Massachusetts Excavator Parts - Excavators are important machines that are used in a variety of industries. These machines are capable of moving heavy dirt loads much faster in comparison to manual labor. This industrial equipment is used in many industries including road work, bridge building, landscaping, construction and architecture. While tracked models are sometimes known as trackhoes, excavators go by many names including mechanical shovels, diggers and 360-degree excavators. Excavators can be equipped with numerous attachments to facilitate a range of jobs including grading and landscaping, demolition with a cutter, breaker and hydraulic saw attachments, material handling, river dredging, forestry, construction, open-pit mining, regular mining, driving piles when working with a pile driver, digging holes, foundations and trenches, snow removal with snowplow and snowblower attachments, drilling for rock blasting and footings with hydraulic auger attachment or drill, mulching for forestry and more.
An excavator is a type of heavy construction equipment that is comprised of specific parts. The dipper, boom, cab and bucket are situated on top of a rotating platform called the house. The house is located on top of an undercarriage that features either wheels or tracks. The steam shovels of yesterday have transformed into today’s excavators. Today’s hydraulic excavating models use hydraulic fluid to complete all functions and movement. The hydraulic cylinders feature linear actuation making them different from excavators that are cable-operated, relying on steel ropes and winches instead.
Hydraulic excavators come in a variety of different models and sizes. Compact and tiny models weigh in around two thousand pounds. The largest models conversely fall into the two million pound category.
Modern hydraulic excavators rely on engine power to operate three hydraulic pumps as opposed to mechanical drivetrain operations. Two of the pumps supply high-pressure oil for the track motors, swing motor, arms and accessories. The third low-pressure pump supplies power for pilot control of the spool valves. This setup enables less physical effort required for the operating controls. The three excavator pumps typically consist of a gear pump and two variable displacement piston pumps. These three pumps can be found in the excavator in numerous configurations depending on different manufacturer models.
The House and the Undercarriage
The two main aspects of the machine are made by the undercarriage and the house. The undercarriage is comprised of the tracks, track frame, the gears and the hydraulic motor that operates the blade tracks. The house consists of the operator cab, the counterweight, hydraulic oil tanks, fuel and the engine. A center pin connects the undercarriage to the house. A hydraulic swivel located at the pin axis supplies high-pressure oils to the hydraulic motors’ tracks. This setup enables the machine to traverse 360 degrees freely.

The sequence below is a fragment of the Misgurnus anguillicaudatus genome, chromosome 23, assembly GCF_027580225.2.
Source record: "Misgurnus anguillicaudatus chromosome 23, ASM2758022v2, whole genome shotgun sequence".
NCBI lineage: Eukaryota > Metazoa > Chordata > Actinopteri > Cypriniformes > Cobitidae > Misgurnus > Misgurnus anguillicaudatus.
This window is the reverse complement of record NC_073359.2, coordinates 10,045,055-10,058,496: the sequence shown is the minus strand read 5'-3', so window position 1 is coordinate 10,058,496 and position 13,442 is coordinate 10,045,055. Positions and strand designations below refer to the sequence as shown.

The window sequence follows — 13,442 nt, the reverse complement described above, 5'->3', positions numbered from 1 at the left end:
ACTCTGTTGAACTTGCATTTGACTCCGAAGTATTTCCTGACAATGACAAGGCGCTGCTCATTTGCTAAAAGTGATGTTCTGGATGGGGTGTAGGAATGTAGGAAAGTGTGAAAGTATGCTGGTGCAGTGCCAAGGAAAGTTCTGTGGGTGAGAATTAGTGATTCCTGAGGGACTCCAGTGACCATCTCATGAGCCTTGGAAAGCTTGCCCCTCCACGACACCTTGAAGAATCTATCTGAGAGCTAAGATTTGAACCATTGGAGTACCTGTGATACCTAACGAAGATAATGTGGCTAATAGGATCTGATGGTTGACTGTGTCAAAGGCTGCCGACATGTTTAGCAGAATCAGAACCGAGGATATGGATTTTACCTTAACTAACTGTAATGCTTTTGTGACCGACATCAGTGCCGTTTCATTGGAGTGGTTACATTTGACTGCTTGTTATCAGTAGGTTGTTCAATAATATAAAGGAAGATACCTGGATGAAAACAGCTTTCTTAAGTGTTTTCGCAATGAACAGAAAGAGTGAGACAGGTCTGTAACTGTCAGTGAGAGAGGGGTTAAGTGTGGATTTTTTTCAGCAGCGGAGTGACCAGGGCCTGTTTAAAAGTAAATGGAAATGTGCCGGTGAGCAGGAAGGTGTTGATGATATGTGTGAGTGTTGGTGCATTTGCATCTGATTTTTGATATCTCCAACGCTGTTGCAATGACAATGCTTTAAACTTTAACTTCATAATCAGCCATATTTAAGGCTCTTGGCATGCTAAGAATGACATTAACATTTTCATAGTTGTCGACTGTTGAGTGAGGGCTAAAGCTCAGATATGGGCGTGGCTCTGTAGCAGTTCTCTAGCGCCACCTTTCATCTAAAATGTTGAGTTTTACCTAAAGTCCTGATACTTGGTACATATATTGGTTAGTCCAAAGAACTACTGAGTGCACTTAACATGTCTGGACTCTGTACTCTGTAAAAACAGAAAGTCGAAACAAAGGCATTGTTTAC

The house is attached to the main boom and various configurations are available. Mono booms are among the most common. This kind of boom offers zero movement other than up and down motions A knuckle boom is another option which allows it to move right and left in line with the machine. There is a hinge option located at the booms’ base to let it pivot up to 180 degrees independently to the house, usually on available on compact excavators. There are triple articulated booms available on specific machines.
A dipper arm is attached to the end of the boom. This apparatus provides the required digging force to drag the bucket through the ground. The length of the stick is optional depending on whether breakout power or reach is necessary. Shorter stick models are often utilized for breakout power jobs while longer stick models are used to complete extensive reach situations. At the end of the stick, the bucket is attached. A mud bucket describes a large, wide capacity bucket that has a straight cutting edge used for leveling and cleanup or wherever teeth are not needed. General purpose buckets are usually stronger and smaller with hardened teeth and side cutters to break up rocks and difficult ground. There are many different buckets of varying sizes for different applications. There are many attachments used for crushing, boring, cutting, lifting, ripping and more.
Before the 1990s, the excavating machines were outfitted with a conventional counterweight that was located at the back of the equipment. This was in place to add more lifting capacity and digging force. This design was not ideal for working in confined locations. The counterweight of modern machines today is designed to stay in the width of the tracks making it much safer and more user-friendly within confined spaces.